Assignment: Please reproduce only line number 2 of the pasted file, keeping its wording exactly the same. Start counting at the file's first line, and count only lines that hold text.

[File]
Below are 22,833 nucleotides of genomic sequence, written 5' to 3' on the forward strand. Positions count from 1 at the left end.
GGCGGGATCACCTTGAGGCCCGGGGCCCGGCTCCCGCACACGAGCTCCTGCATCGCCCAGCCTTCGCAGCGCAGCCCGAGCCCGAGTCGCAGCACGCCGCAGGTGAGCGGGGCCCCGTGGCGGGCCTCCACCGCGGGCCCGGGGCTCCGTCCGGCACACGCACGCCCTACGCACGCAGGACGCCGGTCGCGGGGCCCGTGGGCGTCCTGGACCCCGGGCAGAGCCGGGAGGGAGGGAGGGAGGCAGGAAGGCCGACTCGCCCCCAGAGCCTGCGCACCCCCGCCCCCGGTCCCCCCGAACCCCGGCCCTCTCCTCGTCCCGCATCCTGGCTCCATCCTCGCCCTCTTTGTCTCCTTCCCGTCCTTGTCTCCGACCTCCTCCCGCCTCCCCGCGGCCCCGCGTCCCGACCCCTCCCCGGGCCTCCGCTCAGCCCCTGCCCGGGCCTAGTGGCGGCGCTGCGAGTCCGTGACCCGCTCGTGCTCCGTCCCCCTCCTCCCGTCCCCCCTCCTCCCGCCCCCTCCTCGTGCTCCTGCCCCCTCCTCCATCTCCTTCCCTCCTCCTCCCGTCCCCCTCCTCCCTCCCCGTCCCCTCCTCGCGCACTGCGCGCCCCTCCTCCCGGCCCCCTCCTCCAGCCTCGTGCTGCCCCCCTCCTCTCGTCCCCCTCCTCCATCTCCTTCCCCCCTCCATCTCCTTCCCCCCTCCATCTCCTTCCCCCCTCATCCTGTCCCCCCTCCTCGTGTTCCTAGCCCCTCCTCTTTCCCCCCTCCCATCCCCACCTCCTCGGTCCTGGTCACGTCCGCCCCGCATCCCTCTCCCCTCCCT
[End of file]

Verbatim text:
GGCGGGATCACCTTGAGGCCCGGGGCCCGGCTCCCGCACACGAGCTCCTGCATCGCCCAGCCTTCGCAGCGCAGCCCGAGCCCGAGTCGCAGCACGCCGCAGGTGAGCGGGGCCCCGTGGCGGGCCTCCACCGCGGGCCCGGGGCTCCGTCCGGCACACGCACGCCCTACGCACGCAGGACGCCGGTCGCGGGGCCCGTGGGCGTCCTGGACCCCGGGCAGAGCCGGGAGGGAGGGAGGGAGGCAGGAAGGCCGACTCGCCCCCAGAGCCTGCGCACCCCCGCCCCCGGTCCCCCCGAACCCCGGCCCTCTCCTCGTCCCGCATCCTGGCTCCATCCTCGCCCTCTTTGTCTCCTTCCCGTCCTTGTCTCCGACCTCCTCCCGCCTCCCCGCGGCCCCGCGTCCCGACCCCTCCCCGGGCCTCCGCTCAGCCCCTGCCCGGGCCTAGTGGCGGCGCTGCGAGTCCGTGACCCGCTCGTGCTCCGTCCCCCTCCTCCCGTCCCCCCTCCTCCCGCCCCCTCCTCGTGCTCCTGCCCCCTCCTCCATCTCCTTCCCTCCTCCTCCCGTCCCCCTCCTCCCTCCCCGTCCCCTCCTCGCGCACTGCGCGCCCCTCCTCCCGGCCCCCTCCTCCAGCCTCGTGCTGCCCCCCTCCTCTCGTCCCCCTCCTCCATCTCCTTCCCCCCTCCATCTCCTTCCCCCCTCCATCTCCTTCCCCCCTCATCCTGTCCCCCCTCCTCGTGTTCCTAGCCCCTCCTCTTTCCCCCCTCCCATCCCCACCTCCTCGGTCCTGGTCACGTCCGCCCCGCATCCCTCTCCCCTCCCT